October 10, 2022
by Matthew Baker

What does the word “injury” mean in Oregon workers’ compensation law?

The definitions section of ORS 656 defines a “compensable injury” as an accident injury arising out of and in the course of employment requiring medical services or resulting in disability or death. This seems simple enough, and a reasonable person might conclude the word “injury” will mean the incident throughout the workers’ compensation chapter. Unfortunately, processing an “injury” is not so simple.

The word can mean various things at various times, including the inciting incident and the accepted condition in a compensable claim. The Board recently issued a decision clarifying what it means for an “injury” to combine with a pre-existing condition and create a combined condition.

If a worker establishes a condition was materially caused by a work “injury” (here meaning an incident), the condition is compensable. But under ORS 656.005(7), an employer can shift the burden back to the worker to establish the work injury was the major cause if the “otherwise compensable injury” combined with a pre-existing condition.

In Amanda C. Roberts, 74 Van Natta 607 (2022), the Board clarified earlier case law indicating the “otherwise compensable injury” refers to the accepted condition under a claim, not the inciting event. The Board held the examining physician’s diagnosis of a combining of the “incident” with “pre-existing rheumatoid arthritis, fibromyalgia, depression, and anxiety” was insufficient to establish a pre-existing condition. Because the accepted conditions included hip and shoulder contusions, the physician would have needed to diagnose a combining of the shoulder contusions with the pre-existing conditions, rather than a combining of the incident with the conditions.

So, if an “otherwise compensable injury” really means the accepted conditions, is it safe to assume this definition holds in other parts of the workers’ compensation chapter? The Oregon Supreme Court previously provided a definitive “no” to this question. In Garcia-Solis v. Farmers Ins. Co., 365 Or 26 (2019), the Court held the term injury had two different meaning within one sentence of ORS 656.245. The Court determined the first use of “injury” in the statute required employers to provide medical services directed at a compensable incident, even for conditions not yet accepted, while the second use of “injury” determining duration of treatment referred to the accepted conditions.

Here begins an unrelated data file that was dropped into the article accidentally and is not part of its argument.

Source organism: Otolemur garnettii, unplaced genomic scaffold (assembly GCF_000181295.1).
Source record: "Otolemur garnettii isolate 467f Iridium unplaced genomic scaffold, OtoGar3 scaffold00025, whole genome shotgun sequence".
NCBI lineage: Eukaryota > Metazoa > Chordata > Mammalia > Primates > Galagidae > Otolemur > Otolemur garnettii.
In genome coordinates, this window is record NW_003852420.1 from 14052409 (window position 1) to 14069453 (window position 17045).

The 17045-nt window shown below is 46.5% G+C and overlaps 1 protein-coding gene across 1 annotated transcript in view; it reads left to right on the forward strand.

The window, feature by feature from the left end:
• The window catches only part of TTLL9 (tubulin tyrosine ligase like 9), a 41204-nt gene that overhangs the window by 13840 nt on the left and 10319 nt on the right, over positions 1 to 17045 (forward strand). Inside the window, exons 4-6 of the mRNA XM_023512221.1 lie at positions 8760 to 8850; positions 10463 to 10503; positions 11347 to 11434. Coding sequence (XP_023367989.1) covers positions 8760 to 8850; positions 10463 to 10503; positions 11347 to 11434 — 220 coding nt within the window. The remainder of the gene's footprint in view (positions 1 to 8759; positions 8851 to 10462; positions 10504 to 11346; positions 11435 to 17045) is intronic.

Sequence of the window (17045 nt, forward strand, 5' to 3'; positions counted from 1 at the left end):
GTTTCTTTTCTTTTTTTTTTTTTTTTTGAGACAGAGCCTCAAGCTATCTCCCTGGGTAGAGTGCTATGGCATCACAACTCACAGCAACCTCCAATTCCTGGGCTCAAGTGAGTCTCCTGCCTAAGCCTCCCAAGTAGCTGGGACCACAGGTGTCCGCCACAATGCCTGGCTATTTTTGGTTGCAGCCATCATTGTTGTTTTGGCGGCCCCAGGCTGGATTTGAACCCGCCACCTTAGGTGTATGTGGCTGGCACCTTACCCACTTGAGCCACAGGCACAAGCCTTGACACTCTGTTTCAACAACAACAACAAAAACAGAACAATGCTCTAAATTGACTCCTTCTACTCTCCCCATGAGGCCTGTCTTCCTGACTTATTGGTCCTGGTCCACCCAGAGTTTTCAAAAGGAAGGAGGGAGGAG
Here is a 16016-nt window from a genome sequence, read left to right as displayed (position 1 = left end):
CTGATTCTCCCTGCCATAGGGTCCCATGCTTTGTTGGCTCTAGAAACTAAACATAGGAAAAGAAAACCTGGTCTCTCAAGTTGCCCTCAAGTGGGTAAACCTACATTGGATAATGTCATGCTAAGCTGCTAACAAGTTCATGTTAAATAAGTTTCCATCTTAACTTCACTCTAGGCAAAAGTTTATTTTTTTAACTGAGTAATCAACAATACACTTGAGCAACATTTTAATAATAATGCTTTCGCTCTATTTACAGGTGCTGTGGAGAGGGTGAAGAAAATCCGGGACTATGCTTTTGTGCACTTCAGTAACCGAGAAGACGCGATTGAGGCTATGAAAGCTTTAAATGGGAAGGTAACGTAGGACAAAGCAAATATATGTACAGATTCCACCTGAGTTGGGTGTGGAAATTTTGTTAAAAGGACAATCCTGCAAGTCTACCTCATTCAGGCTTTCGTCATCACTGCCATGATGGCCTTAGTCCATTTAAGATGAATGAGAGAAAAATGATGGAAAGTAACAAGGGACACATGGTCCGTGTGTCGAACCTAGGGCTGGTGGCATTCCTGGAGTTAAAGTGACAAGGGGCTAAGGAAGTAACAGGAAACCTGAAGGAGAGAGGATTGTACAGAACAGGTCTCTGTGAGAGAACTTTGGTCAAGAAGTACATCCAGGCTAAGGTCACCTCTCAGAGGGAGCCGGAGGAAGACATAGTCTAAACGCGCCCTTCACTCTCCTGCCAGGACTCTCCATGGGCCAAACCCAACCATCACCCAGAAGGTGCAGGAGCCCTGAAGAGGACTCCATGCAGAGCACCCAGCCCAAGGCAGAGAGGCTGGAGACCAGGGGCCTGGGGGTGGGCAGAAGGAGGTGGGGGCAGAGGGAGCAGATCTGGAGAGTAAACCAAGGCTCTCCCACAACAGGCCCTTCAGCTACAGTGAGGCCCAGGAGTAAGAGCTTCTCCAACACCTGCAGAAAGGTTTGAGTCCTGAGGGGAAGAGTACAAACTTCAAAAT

With this confusing mix of definitions, there are a few principals to keep in mind which can help to avoid penalties. First, just knowing the word “injury” is used inconsistently throughout the statute can help to slow down and consider the meaning in any particular phrase. Second, the Amanda C. Roberts decision is a helpful reminder that the Board has consistently defined “injury” as the accepted condition in combined condition cases, permanent impairment uses, and generally where the term is used to define the types of disability benefits which can be awarded or apportioned. Thirdly, the Garcia-Solis case is a good reminder that disability benefits and medical benefits are treated differently, and the term “injury” can be used in different ways depending on which type of benefit is being considered.

Claims processing can be difficult even when terms are clearly defined and consistently used. When a word as important in the statutes as “injury” is inconsistently used, the risk of processing penalties is raised. If you have any questions about what benefits might be due a worker or what the use of the term means in any particular context, please feel free to reach out to me at or 971-867-2718.

Posted by Matthew Baker.